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Rural teen birthrates higher than in metro areas

Lack of contraception, comprehensive sex ed can lead to disparities

(MGN)
(MGN)

Teenagers in rural areas are more likely to have sex and less likely to use contraception than teens living in more metropolitan areas, leading to higher teen birthrates.

That's according to a May report from the National Campaign to Prevent Teen and Unplanned Pregnancy, a Washington, D.C.-based not-for-profit that wants to reduce unplanned pregnancies among women under the age of 30.

“Teens in rural communities engage in risky behaviors at higher rates because, a lot of times, there aren't things to do in small-town Iowa — they have more downtime,” said Kristin Fairholm, executive director of Eyes Open Iowa, a Des Moines-based group that advocates for teen sexual education.

The report, which looked at public health data and national health surveys, found that 55 percent of rural teens reported that they had engaged in sex, and 41 percent had sex in the past three months. This is compared with 40 percent of metropolitan teens who've ever had sex and 29 percent who had sex in the past three months.

In addition, a significantly smaller percentage of rural teen girls used contraception the first time they had sex, according to the report — 81 percent of teen girls in metropolitan areas used contraception the first time they engaged in sex compared with 71 percent of rural teenage girls.

This equates to a significantly higher birthrate among girls 15 to 19 years old in rural areas. The report found that the teen birthrate was 45.3 per 1,000 teen girls in areas where the population is below 10,000 people. This is compared with a birthrate of 35.3 per 1,000 teen girls in the country's largest areas with populations more than 1 million people.

Top third

A Gazette Analysis of Eyes Open Iowa data, taken from the Iowa Department of Public Health statistics, showing teen birthrates by county between 2008 to 2012 found that 20 of Iowa's 66 counties with populations of fewer than 20,000 had teen birthrates that ranked in the top third over all, and 39 of those counties had teen birthrates higher than the state average.

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Additionally, out of the 15 counties with the highest birthrates, seven had populations of fewer than 20,000.

Clarke County — with a population of 9,325 in south-central Iowa — had the highest teen birthrate in the state — with a rate of 54.3 per 1,000 girls aged 15 to 19 years old.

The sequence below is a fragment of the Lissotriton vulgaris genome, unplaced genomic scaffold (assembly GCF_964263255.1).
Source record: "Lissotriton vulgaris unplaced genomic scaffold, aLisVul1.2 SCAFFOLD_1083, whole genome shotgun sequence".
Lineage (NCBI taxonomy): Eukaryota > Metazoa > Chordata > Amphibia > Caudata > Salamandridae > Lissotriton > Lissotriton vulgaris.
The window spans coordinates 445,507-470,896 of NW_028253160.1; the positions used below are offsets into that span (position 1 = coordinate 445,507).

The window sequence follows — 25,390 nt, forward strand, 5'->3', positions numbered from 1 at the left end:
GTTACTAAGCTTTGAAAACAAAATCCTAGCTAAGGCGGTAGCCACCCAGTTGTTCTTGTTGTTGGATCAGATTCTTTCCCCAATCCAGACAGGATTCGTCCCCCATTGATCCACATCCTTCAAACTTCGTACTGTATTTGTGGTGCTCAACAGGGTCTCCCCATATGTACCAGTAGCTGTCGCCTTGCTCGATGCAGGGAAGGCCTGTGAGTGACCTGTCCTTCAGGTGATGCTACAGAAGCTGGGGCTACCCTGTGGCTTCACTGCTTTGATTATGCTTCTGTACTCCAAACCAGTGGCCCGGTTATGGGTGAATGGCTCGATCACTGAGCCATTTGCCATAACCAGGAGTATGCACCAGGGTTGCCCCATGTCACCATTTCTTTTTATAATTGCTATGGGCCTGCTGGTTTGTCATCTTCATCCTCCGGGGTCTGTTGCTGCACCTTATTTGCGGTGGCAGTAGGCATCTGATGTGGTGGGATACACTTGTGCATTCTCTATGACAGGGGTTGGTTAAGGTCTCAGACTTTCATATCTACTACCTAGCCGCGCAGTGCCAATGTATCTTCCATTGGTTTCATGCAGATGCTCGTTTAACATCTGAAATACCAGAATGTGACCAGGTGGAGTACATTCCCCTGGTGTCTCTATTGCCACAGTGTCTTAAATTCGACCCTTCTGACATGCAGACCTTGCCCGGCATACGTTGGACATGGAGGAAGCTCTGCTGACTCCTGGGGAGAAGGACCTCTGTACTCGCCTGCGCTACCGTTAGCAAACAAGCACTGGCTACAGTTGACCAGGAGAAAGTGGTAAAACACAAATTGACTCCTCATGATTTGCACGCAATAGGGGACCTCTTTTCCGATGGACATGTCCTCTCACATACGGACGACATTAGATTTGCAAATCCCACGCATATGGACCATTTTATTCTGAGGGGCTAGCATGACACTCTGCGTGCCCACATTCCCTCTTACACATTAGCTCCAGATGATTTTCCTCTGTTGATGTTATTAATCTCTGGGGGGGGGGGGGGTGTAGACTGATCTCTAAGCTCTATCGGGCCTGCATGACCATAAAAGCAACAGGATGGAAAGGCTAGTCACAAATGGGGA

Fairholm said there are many reasons as to why rural teens use contraception less often than those in more urban areas, including lack of transportation, fear of visiting the local doctor because the office is staffed by someone the teen knows and lack of access.

“Casey's (General Store) doesn't carry condoms and Planned Parenthood can be far away,” she said, adding that in many small towns, Casey's is one of the only nearby retail establishments. “We're working to make headway with Casey's — I mean, what a difference that would make.”

Comprehensive, evidence-based sexual education is just as important as access to contraception, Fairholm said, but again, that is not always available.

“Some schools are afraid of the controversy,” she said. “But nine times out of 10, parents already think it's being taught.”

Iowa has a Human Growth and Development Mandate, which tells school districts to provide age-appropriate and research-based instruction regarding human sexuality. But the mandate isn't funded and it doesn't specify how much time schools should devote to sexual education, and experts say schools may interpret the mandate differently.

As school is out for summer, phone calls to some districts were not returned.

But Aluralee O'Grady, a family consumer-science and health teacher at Leon Junior and Senior High School in Leon said all 10th-graders are required to take health class, which runs the entire year.

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The 1,977-person town, in Decatur County, had a teen birthrate of 27.3 per 1,000 girls aged 15 to 19 years old from 2008-2012 — higher than the state rate of 24.

O'Grady believes the course is comprehensive, saying it covers all health issues — mental, physical, and social. She said students cover everything from sexuality to sexual relationships, but added the class is the only program students receive.

Andrea Nielsen, a health teacher at OA-BCIG High School in Ida Grove, said she teaches a comprehensive 14-day class to 10th-graders that covers sexually transmitted diseases, birth control methods, sexual pressures, harassment and sexual assault, among other topics.

The town of 2,153 had a teen birthrate of 27.4 per 1,000 girls aged 15 to 19 years old from 2008-2012 — also higher than the state average.

“The last thing we work on is setting sexual limits,” Nielsen said. “I have them think about where they will draw the line. Recognizing that even if they are choosing abstinence, there are still decisions to be made in the behaviors that lead up to sex.”

By the numbers

• 45.3 — births per 1,000 teen girls, aged 15-19 in areas with fewer than 10,000 people

• 35.3 — births per 1,000 teen girls, aged 15-19 in areas with more than 1 million people

• 54.3 — births per 1,000 teen girls, aged 15-19 in Clarke County, population 9,300 and highest in the state

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• 39 Iowa counties with population fewer than 20,000 people have teen birthrates higher than the state average, which is 24

• 7 of the 15 counties with the highest birthrates in the state have populations of fewer than 20,000

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